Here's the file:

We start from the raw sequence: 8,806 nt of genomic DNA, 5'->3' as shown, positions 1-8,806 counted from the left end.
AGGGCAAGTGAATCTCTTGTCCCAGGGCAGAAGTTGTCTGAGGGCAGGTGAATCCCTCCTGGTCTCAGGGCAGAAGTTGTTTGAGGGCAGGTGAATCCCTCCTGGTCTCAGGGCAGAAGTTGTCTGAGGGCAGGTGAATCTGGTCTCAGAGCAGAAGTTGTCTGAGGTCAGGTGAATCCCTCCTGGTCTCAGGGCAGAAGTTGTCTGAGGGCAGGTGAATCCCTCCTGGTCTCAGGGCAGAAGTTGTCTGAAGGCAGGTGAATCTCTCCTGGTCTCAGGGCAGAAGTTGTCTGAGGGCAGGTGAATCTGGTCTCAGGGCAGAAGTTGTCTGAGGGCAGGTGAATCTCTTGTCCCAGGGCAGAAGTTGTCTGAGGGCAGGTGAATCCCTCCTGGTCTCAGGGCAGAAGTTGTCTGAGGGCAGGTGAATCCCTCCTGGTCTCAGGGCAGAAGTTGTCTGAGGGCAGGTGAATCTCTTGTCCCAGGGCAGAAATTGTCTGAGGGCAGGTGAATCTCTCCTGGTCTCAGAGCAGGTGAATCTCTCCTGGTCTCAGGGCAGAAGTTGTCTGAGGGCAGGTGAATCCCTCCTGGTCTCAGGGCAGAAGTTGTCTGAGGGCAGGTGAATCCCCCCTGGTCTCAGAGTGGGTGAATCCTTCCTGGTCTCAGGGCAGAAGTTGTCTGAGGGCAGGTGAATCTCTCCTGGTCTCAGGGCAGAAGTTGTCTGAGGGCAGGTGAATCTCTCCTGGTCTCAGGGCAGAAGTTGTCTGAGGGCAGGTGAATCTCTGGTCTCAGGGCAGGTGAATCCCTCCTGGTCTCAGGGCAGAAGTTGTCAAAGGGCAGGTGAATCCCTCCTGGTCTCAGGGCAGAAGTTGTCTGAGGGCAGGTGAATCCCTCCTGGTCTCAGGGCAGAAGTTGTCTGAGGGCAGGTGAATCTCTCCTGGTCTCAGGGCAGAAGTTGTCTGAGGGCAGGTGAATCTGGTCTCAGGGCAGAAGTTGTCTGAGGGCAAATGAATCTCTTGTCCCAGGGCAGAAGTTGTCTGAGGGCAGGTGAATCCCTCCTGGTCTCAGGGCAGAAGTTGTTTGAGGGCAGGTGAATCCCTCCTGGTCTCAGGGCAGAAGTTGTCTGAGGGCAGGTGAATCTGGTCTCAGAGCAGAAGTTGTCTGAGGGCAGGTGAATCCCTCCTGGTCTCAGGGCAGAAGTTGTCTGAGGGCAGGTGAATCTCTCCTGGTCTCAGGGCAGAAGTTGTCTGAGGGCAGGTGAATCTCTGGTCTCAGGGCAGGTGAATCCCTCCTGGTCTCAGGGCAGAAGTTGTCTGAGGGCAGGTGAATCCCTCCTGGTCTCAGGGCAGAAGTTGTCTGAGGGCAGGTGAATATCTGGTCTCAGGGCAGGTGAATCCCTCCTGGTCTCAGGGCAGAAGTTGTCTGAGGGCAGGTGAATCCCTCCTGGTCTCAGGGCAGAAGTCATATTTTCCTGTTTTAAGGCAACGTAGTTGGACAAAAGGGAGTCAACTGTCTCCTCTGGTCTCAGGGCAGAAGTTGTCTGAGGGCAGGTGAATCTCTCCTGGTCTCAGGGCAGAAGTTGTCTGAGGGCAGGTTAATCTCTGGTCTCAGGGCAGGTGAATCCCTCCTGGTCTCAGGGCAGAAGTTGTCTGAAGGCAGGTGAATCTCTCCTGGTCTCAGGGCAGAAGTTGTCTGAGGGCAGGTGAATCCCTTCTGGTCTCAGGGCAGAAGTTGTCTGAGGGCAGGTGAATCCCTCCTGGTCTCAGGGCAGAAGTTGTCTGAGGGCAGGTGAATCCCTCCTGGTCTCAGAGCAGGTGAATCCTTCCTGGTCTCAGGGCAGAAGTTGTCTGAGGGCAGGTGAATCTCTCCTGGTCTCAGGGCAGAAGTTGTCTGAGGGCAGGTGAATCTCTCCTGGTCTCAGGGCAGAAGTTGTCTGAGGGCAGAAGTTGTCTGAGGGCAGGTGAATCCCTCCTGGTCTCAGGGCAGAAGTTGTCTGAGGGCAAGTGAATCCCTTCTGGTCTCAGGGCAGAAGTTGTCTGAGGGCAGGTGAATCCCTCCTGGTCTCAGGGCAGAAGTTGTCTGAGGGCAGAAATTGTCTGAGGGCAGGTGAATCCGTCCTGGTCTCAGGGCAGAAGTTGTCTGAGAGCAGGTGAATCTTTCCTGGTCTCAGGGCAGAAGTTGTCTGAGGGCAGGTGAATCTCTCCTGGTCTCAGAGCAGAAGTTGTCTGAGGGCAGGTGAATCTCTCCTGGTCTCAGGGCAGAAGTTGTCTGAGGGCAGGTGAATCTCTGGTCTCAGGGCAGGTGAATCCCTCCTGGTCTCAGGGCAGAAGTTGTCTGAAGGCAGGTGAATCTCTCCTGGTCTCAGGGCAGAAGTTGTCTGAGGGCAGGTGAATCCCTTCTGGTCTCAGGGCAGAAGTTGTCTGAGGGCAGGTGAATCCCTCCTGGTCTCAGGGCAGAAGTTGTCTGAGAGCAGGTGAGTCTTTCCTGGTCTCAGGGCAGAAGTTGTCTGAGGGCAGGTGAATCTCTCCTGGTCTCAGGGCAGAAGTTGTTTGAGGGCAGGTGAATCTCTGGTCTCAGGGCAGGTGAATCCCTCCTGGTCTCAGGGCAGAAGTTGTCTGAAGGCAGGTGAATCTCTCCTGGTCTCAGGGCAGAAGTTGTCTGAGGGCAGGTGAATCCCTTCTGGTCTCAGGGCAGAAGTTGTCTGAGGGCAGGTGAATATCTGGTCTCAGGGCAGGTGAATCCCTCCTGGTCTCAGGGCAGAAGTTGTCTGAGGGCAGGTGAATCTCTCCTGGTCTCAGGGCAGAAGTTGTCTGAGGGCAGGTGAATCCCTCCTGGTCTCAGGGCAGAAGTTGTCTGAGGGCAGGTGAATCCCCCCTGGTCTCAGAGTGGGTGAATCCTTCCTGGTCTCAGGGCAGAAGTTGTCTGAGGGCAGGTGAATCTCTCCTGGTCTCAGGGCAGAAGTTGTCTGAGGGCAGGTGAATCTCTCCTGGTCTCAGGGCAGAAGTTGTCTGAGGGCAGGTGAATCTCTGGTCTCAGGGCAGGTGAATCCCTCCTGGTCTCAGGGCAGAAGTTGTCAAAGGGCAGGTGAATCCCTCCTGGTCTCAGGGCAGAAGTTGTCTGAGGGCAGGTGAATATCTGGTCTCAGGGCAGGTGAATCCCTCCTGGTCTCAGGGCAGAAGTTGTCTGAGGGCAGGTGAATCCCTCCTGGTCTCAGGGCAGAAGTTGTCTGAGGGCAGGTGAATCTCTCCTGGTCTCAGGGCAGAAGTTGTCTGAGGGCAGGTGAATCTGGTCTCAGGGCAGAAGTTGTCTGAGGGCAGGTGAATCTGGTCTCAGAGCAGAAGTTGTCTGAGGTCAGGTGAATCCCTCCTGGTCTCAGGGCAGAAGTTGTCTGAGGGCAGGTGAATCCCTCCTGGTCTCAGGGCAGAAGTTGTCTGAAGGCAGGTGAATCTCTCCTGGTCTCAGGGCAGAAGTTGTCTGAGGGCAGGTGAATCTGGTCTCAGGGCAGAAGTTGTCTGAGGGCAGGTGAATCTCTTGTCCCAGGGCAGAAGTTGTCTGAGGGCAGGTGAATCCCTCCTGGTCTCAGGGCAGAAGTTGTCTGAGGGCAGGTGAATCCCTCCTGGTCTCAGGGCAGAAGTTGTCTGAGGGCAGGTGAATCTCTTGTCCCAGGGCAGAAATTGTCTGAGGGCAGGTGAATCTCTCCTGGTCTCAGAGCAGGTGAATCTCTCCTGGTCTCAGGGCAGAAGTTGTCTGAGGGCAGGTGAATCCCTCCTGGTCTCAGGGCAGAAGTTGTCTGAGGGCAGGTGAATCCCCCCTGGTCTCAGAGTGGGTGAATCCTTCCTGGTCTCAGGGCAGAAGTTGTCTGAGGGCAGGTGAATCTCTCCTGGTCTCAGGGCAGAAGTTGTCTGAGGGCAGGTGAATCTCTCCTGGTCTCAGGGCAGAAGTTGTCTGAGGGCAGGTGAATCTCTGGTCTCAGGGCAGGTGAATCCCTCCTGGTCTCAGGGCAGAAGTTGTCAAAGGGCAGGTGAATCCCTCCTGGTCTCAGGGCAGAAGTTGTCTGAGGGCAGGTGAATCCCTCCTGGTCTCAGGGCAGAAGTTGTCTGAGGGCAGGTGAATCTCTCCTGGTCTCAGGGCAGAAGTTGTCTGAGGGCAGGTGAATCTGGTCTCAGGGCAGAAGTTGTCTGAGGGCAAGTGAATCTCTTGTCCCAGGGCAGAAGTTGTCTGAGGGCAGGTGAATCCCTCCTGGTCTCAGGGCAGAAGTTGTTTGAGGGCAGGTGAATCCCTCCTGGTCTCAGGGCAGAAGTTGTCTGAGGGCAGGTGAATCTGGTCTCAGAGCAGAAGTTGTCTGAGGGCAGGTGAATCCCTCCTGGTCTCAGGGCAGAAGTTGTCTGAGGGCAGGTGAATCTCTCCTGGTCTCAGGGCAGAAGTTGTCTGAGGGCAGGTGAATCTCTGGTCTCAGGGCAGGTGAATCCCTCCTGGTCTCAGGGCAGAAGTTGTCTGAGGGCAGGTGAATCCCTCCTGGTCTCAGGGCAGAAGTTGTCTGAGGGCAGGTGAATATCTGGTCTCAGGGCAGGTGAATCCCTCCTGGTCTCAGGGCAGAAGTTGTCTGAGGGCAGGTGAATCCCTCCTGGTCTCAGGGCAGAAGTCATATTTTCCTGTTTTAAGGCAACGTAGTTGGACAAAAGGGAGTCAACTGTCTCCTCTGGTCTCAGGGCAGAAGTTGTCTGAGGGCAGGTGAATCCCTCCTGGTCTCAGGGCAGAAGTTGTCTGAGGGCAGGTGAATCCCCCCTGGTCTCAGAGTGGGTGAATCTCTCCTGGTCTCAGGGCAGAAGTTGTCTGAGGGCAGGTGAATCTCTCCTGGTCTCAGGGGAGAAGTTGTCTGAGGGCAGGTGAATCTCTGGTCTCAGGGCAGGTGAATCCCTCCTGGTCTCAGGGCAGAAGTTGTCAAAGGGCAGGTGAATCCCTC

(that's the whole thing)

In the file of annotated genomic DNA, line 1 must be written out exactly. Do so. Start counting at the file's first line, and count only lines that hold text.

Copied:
We start from the raw sequence: 8,806 nt of genomic DNA, 5'->3' as shown, positions 1-8,806 counted from the left end.